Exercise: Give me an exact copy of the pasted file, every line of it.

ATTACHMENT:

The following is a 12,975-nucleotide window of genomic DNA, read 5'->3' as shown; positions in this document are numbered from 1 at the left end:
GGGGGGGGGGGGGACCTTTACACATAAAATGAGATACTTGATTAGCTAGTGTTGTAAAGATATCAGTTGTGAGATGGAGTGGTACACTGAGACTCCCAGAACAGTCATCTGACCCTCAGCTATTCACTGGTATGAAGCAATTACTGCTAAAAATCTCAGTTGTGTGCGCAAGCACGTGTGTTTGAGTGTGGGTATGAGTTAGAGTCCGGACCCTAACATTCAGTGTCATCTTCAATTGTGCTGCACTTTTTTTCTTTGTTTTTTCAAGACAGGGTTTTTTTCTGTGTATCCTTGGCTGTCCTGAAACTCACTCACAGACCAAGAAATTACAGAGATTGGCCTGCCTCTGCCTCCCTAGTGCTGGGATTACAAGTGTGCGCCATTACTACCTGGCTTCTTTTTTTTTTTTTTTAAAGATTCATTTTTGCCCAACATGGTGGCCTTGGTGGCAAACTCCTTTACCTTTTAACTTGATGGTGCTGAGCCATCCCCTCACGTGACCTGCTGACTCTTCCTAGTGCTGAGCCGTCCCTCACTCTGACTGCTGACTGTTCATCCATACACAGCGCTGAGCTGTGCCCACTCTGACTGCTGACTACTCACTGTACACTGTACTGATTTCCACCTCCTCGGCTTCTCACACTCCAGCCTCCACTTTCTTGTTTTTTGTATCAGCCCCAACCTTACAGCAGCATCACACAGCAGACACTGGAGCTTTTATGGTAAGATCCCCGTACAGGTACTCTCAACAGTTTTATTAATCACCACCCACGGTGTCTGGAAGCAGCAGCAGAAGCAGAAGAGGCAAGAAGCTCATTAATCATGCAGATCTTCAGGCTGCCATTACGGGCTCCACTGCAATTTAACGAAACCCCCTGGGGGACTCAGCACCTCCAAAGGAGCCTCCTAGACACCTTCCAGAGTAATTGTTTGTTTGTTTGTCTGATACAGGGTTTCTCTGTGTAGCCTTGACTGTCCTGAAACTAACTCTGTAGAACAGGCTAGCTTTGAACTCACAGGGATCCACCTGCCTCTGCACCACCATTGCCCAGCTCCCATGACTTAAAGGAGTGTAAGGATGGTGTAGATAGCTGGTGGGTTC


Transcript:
The following is a 12,975-nucleotide window of genomic DNA, read 5'->3' as shown; positions in this document are numbered from 1 at the left end:
GGGGGGGGGGGGGACCTTTACACATAAAATGAGATACTTGATTAGCTAGTGTTGTAAAGATATCAGTTGTGAGATGGAGTGGTACACTGAGACTCCCAGAACAGTCATCTGACCCTCAGCTATTCACTGGTATGAAGCAATTACTGCTAAAAATCTCAGTTGTGTGCGCAAGCACGTGTGTTTGAGTGTGGGTATGAGTTAGAGTCCGGACCCTAACATTCAGTGTCATCTTCAATTGTGCTGCACTTTTTTTCTTTGTTTTTTCAAGACAGGGTTTTTTTCTGTGTATCCTTGGCTGTCCTGAAACTCACTCACAGACCAAGAAATTACAGAGATTGGCCTGCCTCTGCCTCCCTAGTGCTGGGATTACAAGTGTGCGCCATTACTACCTGGCTTCTTTTTTTTTTTTTTTAAAGATTCATTTTTGCCCAACATGGTGGCCTTGGTGGCAAACTCCTTTACCTTTTAACTTGATGGTGCTGAGCCATCCCCTCACGTGACCTGCTGACTCTTCCTAGTGCTGAGCCGTCCCTCACTCTGACTGCTGACTGTTCATCCATACACAGCGCTGAGCTGTGCCCACTCTGACTGCTGACTACTCACTGTACACTGTACTGATTTCCACCTCCTCGGCTTCTCACACTCCAGCCTCCACTTTCTTGTTTTTTGTATCAGCCCCAACCTTACAGCAGCATCACACAGCAGACACTGGAGCTTTTATGGTAAGATCCCCGTACAGGTACTCTCAACAGTTTTATTAATCACCACCCACGGTGTCTGGAAGCAGCAGCAGAAGCAGAAGAGGCAAGAAGCTCATTAATCATGCAGATCTTCAGGCTGCCATTACGGGCTCCACTGCAATTTAACGAAACCCCCTGGGGGACTCAGCACCTCCAAAGGAGCCTCCTAGACACCTTCCAGAGTAATTGTTTGTTTGTTTGTCTGATACAGGGTTTCTCTGTGTAGCCTTGACTGTCCTGAAACTAACTCTGTAGAACAGGCTAGCTTTGAACTCACAGGGATCCACCTGCCTCTGCACCACCATTGCCCAGCTCCCATGACTTAAAGGAGTGTAAGGATGGTGTAGATAGCTGGTGGGTTC